Highly enriched uranium removed from Uzbekistan

The HEU container is loaded onto a truck in Uzbekistan.
The HEU container is loaded onto a truck in Uzbekistan. | Courtesy of the NNSA

The National Nuclear Security Administration (NNSA) announced the successful removal of highly enriched uranium (HEU) from Uzbekistan on Tuesday. 


The removal process was a collaborative effort between the NNSA and the Russian Federation's Federal Center for Nuclear and Radiation Safety and the Rosatom State Atomic Energy Corp. This shipment consisted of five kilograms of nuclear material and was the eighth shipment of this kind to be sent back to Russian authorities. 


“This final HEU removal from Uzbekistan under our collaboration with Russia to repatriate Russian-origin fuel marks another step toward the goal of minimizing or eliminating HEU from civil applications,” NNSA Deputy Administrator Anne Harrington said. “This shipment and our ongoing partnership with Russia and the International Atomic Energy Agency advance global efforts to secure, consolidate and minimize the use of highly enriched uranium so it does not fall into the hands of terrorists.”   


The uranium had been used in Uzbekistan's Foton Research Reactor. The NNSA states that Uzbekistan is the 11th country to have gotten rid of HEU that was Russian in origin. Following the removal of this material the International Atomic Energy Agency will begin work with Uzbekistan authorities to begin decommissioning operation of the research reactor.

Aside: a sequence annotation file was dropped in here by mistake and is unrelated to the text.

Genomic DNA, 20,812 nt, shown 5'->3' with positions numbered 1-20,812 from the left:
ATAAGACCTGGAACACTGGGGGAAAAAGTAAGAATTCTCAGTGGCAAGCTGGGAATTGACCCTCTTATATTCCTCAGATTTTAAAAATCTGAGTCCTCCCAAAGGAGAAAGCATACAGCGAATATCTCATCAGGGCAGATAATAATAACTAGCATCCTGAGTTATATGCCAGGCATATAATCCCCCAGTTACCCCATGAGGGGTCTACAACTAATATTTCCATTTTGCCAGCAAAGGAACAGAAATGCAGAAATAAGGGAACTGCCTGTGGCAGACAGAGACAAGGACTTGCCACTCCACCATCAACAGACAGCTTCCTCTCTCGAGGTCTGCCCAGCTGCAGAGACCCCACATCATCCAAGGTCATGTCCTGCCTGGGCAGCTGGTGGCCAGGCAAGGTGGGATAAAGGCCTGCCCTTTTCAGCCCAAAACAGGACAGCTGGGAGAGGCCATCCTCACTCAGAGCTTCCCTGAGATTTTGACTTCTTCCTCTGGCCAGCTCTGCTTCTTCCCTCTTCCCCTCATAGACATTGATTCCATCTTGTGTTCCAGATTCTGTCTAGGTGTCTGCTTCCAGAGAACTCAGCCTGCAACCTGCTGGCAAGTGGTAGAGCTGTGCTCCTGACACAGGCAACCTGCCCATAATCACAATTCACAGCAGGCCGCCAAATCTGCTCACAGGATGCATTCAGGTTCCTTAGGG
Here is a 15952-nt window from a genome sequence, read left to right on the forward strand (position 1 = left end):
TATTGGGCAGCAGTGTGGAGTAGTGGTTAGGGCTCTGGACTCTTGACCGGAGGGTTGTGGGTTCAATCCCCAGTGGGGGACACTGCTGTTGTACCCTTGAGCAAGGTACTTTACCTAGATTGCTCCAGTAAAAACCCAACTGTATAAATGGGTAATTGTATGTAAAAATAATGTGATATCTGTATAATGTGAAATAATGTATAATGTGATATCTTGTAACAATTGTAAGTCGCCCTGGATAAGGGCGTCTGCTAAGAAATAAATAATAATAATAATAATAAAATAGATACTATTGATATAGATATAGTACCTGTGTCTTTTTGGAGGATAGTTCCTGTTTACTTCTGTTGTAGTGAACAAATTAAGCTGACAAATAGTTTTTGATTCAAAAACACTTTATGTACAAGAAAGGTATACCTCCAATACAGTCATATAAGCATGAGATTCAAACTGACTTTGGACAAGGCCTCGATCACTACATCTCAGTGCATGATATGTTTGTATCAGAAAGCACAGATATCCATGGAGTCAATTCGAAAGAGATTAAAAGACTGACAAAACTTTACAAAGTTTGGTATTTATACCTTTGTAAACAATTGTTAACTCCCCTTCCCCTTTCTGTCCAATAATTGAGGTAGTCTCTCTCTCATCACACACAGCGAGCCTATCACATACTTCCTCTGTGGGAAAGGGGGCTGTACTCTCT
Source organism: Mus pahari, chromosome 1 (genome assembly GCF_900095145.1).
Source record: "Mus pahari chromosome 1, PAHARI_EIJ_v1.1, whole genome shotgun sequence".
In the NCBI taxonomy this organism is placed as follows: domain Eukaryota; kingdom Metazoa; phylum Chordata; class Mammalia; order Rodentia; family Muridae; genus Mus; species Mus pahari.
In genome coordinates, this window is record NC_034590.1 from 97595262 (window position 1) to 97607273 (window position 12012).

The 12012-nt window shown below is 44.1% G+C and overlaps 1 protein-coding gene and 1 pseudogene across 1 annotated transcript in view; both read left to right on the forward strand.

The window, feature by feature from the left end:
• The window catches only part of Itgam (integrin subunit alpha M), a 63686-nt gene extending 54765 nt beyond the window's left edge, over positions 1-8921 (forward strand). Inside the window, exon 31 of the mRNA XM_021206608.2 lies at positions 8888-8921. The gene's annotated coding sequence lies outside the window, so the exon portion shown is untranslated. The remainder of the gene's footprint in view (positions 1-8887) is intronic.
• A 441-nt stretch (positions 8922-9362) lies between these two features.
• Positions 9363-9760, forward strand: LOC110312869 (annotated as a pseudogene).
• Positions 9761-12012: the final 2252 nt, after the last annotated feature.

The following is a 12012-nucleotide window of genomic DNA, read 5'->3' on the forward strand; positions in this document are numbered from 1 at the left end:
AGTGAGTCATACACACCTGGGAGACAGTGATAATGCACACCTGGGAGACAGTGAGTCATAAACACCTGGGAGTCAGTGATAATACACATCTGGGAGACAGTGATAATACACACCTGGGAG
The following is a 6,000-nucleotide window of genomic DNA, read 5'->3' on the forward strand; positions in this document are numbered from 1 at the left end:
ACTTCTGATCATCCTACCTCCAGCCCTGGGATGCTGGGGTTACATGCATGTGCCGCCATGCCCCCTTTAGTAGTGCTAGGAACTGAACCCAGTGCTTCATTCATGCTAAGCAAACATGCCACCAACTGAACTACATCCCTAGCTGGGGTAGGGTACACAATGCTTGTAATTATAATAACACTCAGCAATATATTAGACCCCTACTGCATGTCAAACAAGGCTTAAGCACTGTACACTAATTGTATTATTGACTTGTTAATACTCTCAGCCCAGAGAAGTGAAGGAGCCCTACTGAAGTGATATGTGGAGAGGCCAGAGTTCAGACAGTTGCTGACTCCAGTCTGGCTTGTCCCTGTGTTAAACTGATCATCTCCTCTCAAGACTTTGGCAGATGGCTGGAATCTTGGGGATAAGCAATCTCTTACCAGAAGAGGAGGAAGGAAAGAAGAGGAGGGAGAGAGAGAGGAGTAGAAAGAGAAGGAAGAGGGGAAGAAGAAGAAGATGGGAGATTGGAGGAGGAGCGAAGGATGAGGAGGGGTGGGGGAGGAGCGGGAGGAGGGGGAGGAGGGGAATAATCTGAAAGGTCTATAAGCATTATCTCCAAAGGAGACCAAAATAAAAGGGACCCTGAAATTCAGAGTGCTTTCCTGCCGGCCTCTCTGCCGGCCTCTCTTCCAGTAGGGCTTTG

The NNSA notes that this was the first shipment of liquid HEU to be shipped via aircraft that required additional levels of containment and planning.

The National Nuclear Security Administration (NNSA) announced the successful removal of highly enriched uranium (HEU) from Uzbekistan on Tuesday. 


The removal process was a collaborative effort between the NNSA and the Russian Federation's Federal Center for Nuclear and Radiation Safety and the Rosatom State Atomic Energy Corp. This shipment consisted of five kilograms of nuclear material and was the eighth shipment of this kind to be sent back to Russian authorities. 


“This final HEU removal from Uzbekistan under our collaboration with Russia to repatriate Russian-origin fuel marks another step toward the goal of minimizing or eliminating HEU from civil applications,” NNSA Deputy Administrator Anne Harrington said. “This shipment and our ongoing partnership with Russia and the International Atomic Energy Agency advance global efforts to secure, consolidate and minimize the use of highly enriched uranium so it does not fall into the hands of terrorists.”   


The uranium had been used in Uzbekistan's Foton Research Reactor. The NNSA states that Uzbekistan is the 11th country to have gotten rid of HEU that was Russian in origin. Following the removal of this material the International Atomic Energy Agency will begin work with Uzbekistan authorities to begin decommissioning operation of the research reactor.


The NNSA notes that this was the first shipment of liquid HEU to be shipped via aircraft that required additional levels of containment and planning.

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